You ever feel like you’re staring into a blank abyss when the week reaches Thursday night and the tug-of-war between work fatigue and the weekend overwhelms your motor functions…and it’s time to make dinner? It’s often in these moments of great desperation that the “Fridge Raider” in all of us does his/her best work – such was the case for me last night. Having opened the refrigerator this week in a desperate attempt to scrape together dinner at 7:30 on Thursday night, my early-week pork roast found itself into a quick (and very satisfying, I might add) weeknight “Fridge Raider” supper.
Taking a cue from the delicious Dark German Wheat Bread we picked up last weekend, a few thin slices of roast pork made cozy bedfellows with a Deutsch-ish portfolio of condiments including some spicy mustard, mayo, cheddar, and yellow banana peppers (my heart truly pining for some sauerkraut but my fridge lacking in supply). Using my favorite Rachael Ray stovetop panini trick, the outside of the bread was greased up before the sandwich was assembled – she prefers butter, I use mayo; we still make it work together – ensuring a crispy, toasted sandwich every time.
Rounded out with a fantastically healthy spinach salad topped with some warm toasted almonds, this “Fridge Raider” beauty came together in no time; even in spite of my dwindling mental capacities. While it was a winner at our table, what about yours? What would your inner “Fridge Raider” have done with 20 minutes and some leftover pork roast? Drop me a comment below!
German-ish Roast Pork Panini
4 slices dark bread, such as pumpernickel or Dark German Wheat
3-4 tablespoons mayonnaise, divided
8 to 10 slices leftover roast pork (or any roast meat, for that matter), about 8 ounces
4 slices sharp cheddar cheese
2 tablespoons spicy brown mustard
Handful sliced yellow banana peppers or sauerkraut (about 1/4 cup)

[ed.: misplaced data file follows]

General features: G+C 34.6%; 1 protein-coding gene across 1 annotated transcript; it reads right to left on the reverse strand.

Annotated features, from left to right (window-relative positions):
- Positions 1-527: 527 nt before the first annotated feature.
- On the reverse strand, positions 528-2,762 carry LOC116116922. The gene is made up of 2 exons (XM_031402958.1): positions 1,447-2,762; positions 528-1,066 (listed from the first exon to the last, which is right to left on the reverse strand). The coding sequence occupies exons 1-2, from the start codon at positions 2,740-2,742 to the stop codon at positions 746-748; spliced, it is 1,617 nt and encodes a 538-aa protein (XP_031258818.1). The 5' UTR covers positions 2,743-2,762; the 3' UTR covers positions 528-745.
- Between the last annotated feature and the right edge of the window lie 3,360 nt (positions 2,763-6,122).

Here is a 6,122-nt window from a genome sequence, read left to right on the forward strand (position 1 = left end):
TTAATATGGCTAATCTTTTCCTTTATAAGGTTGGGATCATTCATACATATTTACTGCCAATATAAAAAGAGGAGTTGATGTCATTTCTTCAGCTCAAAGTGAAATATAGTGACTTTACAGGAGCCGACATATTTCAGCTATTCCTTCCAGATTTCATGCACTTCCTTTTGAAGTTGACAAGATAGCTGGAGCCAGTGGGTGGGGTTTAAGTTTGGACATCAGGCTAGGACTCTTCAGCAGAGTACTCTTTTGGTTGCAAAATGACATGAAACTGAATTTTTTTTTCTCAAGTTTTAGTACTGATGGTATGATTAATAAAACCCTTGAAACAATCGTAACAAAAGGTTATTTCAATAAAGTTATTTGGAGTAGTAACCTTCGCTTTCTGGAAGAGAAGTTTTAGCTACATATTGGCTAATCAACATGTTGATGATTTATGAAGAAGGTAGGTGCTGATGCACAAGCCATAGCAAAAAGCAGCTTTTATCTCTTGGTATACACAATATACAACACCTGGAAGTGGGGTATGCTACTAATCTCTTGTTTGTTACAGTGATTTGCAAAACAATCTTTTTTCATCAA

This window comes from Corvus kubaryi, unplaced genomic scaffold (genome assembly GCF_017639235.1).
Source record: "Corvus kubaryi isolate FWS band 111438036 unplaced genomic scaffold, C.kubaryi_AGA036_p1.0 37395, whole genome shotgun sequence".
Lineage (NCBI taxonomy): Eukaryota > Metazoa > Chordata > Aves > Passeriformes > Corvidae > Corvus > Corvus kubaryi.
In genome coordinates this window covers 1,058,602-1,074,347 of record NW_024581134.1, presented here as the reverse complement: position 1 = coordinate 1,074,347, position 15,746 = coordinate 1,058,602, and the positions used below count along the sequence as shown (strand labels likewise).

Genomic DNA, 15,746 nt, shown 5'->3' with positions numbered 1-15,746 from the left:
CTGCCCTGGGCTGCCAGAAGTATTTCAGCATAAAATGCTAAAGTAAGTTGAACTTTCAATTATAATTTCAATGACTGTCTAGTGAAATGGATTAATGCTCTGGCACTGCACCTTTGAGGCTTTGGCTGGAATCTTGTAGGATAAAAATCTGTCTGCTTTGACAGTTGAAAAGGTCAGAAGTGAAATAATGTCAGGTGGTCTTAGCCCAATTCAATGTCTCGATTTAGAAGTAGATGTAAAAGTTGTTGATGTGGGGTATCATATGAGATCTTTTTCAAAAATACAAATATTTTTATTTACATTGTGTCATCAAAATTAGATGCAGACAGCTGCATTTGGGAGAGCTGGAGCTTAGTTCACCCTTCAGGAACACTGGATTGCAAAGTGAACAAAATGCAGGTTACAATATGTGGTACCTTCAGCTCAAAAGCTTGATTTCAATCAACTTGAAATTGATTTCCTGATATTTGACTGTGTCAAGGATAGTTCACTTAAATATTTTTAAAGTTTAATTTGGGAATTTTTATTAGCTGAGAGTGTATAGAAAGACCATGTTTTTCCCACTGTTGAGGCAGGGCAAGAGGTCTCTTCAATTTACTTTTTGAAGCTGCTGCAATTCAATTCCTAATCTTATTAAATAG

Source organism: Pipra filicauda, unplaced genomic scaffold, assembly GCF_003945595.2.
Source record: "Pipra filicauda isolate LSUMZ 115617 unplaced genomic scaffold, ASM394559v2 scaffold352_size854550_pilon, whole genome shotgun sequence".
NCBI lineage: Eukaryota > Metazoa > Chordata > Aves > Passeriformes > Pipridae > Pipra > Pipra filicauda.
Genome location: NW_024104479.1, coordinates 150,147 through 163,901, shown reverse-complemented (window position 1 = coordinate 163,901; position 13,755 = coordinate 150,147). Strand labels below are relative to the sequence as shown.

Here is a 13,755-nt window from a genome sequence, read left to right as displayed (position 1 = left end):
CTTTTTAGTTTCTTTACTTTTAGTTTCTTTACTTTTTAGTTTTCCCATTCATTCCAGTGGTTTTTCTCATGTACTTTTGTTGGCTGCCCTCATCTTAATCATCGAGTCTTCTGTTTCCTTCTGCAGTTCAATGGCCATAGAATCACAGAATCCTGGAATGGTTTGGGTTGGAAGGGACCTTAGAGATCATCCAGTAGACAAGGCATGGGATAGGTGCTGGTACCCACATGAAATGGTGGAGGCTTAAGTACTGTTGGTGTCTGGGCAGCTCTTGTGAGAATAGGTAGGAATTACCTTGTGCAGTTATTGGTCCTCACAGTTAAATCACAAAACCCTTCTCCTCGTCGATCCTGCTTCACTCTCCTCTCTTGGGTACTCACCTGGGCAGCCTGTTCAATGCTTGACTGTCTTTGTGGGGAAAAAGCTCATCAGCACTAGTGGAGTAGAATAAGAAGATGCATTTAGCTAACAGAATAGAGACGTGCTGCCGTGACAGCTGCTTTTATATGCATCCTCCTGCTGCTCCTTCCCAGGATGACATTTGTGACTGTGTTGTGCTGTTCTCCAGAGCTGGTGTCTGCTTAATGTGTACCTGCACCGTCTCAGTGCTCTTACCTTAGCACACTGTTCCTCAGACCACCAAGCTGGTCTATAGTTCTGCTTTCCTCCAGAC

Place a large nonstick skillet over medium-low heat.
Lightly “butter” one side of each slice of bread with a little bit of the mayo. Flip two of the slices over and layer up the sandwiches by dividing the pork, cheese, mustard, remaining mayo, and banana peppers or sauerkraut evenly between them. Close them up with the remaining slices of bread (make sure that the greased sides of the bread are both facing out).
Place the sandwiches in the dry skillet and allow them to cook until the bread is toasted and the cheese is beginning to melt, 2 to 3 minutes. Carefully flip the sandwiches over and continue toasting them until the bread is crispy and the cheese has melted, 2 to 3 more minutes. If you want to achieve the “pressed” effect of panini sandwiches, once you’ve flipped the sandwiches over, lay another skillet over top of them and weigh them down with a heavy item (like a brick or 28-ounce can) while they toast on the second side.
Serve the panini while warm with your favorite side.
Patrick W. Decker’s life revolves around food. Always has. Probably always will. As a graduate of The Culinary Institute of America and past member of the culinary team on Rachael’s daytime talk show, he now works as a food stylist and producer in NYC by day, and a food writer and recipe developer at his home in New York’s Hudson Valley by night. You can see what he’s up to by following his latest twEATs on Twitter at @patrickwdecker or visiting his website at patrickwdecker.com.